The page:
OSIRIS-REx is scheduled to leave its current orbit on Feb. 28, when it will begin the mission’s Sample Site Selection campaign. During this next mission phase, the OSIRIS-REx spacecraft will make a series of flybys of Bennu at a distance of around 2 miles (3 km) to start mapping the asteroid in detail.




Feb 04, 2019

The spacecraft continues to orbit Bennu at an altitude ranging from 1.6 to 2.1 km. As of today, the spacecraft has been orbiting the asteroid for 32 days and is in the midst of completing its 12th orbit. It is notable that the team has been able to waive all of the weekly opportunities to trim the orbit since insertion on Dec. 31. The fact that the orbit has not needed adjustment is reflective of the flight dynamics high fidelity modeling and the excellent maneuver performance of the spacecraft.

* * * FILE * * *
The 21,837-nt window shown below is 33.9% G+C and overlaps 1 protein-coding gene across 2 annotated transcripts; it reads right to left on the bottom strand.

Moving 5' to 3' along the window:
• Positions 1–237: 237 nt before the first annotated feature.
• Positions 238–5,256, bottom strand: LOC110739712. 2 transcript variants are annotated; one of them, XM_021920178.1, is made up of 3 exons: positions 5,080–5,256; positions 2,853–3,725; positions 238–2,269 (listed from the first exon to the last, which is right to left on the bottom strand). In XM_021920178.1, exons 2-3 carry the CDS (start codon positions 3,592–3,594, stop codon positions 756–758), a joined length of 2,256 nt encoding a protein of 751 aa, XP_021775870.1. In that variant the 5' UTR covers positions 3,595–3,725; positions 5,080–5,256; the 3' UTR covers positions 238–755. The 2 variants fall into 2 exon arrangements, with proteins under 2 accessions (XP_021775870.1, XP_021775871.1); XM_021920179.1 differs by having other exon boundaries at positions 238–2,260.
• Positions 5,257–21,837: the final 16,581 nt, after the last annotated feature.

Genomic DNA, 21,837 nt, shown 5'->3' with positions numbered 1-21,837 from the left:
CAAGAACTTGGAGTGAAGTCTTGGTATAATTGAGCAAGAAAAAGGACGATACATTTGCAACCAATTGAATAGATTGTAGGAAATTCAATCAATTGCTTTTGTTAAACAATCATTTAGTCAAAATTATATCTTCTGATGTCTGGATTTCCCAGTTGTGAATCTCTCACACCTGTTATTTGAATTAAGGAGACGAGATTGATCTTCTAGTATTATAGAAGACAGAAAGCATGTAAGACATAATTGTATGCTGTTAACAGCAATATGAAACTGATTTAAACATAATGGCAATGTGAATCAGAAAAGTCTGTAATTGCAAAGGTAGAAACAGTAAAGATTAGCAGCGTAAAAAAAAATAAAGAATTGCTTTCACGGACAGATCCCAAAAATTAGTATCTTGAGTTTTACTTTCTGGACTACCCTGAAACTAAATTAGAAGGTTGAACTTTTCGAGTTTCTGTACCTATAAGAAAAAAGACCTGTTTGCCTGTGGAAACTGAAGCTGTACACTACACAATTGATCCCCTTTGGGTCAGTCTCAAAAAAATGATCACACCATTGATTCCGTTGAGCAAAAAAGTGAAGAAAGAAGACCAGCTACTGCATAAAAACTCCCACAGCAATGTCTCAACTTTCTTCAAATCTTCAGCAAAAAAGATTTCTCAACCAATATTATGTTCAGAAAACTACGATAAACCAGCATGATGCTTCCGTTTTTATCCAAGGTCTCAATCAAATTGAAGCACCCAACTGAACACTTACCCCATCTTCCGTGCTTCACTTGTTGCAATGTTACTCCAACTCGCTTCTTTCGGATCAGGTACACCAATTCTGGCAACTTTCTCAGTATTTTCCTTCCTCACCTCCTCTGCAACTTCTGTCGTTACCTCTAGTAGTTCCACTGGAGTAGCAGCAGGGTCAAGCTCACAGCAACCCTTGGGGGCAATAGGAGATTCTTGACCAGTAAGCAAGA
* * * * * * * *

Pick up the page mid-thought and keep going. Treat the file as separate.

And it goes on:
On the ground, mission leadership has given the go-ahead to proceed to the next mission phase as scheduled. Detailed Survey: Baseball Diamond phase will commence with a small spacecraft maneuver on Feb. 28. This transition marks the end of the Navigation Campaign and the beginning of the Site Selection Campaign. The primary objective of the SSC is to globally map Bennu to identify two potential sample sites for detailed characterization.




Jan 28, 2019

The spacecraft continues in orbit around Bennu and has completed 10 orbits so far. The spacecraft takes approximately 62 hours to complete one orbit at a speed of 5 cm/sec.

On the ground, the mission team continues to map and analyze Bennu with the primary goal of selecting a site for the Touch-and-Go (TAG) sample collection event (currently scheduled for 2020). This last week, the mission held a full-project TAG Technical Interchange Meeting (TIM) to discuss the current TAG design, possible design changes due to data gathered from Bennu since Arrival, and future refinements to the TAG plan.